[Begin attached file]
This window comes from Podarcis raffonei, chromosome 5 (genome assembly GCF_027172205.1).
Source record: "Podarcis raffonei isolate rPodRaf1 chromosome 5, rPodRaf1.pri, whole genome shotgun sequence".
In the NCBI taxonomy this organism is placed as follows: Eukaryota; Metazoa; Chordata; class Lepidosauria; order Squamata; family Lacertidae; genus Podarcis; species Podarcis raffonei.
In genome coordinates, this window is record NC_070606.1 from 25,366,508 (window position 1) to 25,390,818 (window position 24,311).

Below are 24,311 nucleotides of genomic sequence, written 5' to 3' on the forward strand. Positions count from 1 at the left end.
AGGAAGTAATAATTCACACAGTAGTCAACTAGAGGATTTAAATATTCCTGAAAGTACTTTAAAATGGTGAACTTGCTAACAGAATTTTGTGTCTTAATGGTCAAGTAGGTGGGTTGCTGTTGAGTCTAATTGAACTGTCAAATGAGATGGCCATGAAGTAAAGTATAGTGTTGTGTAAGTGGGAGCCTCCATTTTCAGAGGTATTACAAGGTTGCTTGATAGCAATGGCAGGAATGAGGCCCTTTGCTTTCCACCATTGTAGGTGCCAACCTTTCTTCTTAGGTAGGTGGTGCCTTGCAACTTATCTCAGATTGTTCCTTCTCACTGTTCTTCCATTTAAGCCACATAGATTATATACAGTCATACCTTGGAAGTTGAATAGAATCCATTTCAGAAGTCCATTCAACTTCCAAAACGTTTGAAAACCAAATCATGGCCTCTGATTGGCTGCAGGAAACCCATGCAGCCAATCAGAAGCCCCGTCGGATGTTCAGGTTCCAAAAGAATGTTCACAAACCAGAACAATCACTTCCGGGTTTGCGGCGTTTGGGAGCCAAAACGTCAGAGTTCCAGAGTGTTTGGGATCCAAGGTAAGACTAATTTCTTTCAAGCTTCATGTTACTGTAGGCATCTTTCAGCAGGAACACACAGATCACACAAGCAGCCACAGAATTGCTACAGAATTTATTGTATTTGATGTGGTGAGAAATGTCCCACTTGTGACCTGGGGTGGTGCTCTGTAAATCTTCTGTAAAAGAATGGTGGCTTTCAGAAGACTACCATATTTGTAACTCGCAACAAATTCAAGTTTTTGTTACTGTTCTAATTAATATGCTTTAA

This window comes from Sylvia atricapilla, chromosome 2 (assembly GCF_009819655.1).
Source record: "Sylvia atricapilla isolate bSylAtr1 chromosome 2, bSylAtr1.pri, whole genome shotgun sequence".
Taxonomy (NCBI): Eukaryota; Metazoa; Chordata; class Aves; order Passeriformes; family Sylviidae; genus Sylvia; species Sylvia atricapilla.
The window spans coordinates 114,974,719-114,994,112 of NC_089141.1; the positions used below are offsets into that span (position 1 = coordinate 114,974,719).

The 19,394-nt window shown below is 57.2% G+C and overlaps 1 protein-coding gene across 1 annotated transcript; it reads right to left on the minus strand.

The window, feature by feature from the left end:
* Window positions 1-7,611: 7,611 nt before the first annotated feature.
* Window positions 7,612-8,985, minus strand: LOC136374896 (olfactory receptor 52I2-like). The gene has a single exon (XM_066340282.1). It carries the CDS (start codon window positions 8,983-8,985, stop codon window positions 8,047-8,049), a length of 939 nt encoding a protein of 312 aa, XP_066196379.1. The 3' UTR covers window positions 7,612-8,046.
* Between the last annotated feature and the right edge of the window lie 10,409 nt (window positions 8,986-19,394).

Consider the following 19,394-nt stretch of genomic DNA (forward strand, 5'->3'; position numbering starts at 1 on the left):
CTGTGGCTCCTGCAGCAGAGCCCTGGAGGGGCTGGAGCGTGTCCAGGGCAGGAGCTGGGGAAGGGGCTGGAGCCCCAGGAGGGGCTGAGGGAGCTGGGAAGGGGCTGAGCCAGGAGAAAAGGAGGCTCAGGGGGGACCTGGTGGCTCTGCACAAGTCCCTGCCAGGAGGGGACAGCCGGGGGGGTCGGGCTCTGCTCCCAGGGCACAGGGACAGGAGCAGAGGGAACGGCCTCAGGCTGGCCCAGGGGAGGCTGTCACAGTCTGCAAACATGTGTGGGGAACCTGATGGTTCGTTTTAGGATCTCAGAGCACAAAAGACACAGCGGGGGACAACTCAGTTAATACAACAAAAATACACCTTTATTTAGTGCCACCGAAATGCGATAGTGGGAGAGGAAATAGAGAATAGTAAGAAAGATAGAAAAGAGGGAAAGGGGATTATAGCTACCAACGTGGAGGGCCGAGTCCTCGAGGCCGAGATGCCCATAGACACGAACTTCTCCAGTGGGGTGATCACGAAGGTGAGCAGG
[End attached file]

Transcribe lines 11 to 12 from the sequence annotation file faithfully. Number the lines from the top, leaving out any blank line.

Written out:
The 19,394-nt window shown below is 57.2% G+C and overlaps 1 protein-coding gene across 1 annotated transcript; it reads right to left on the minus strand.

The window, feature by feature from the left end: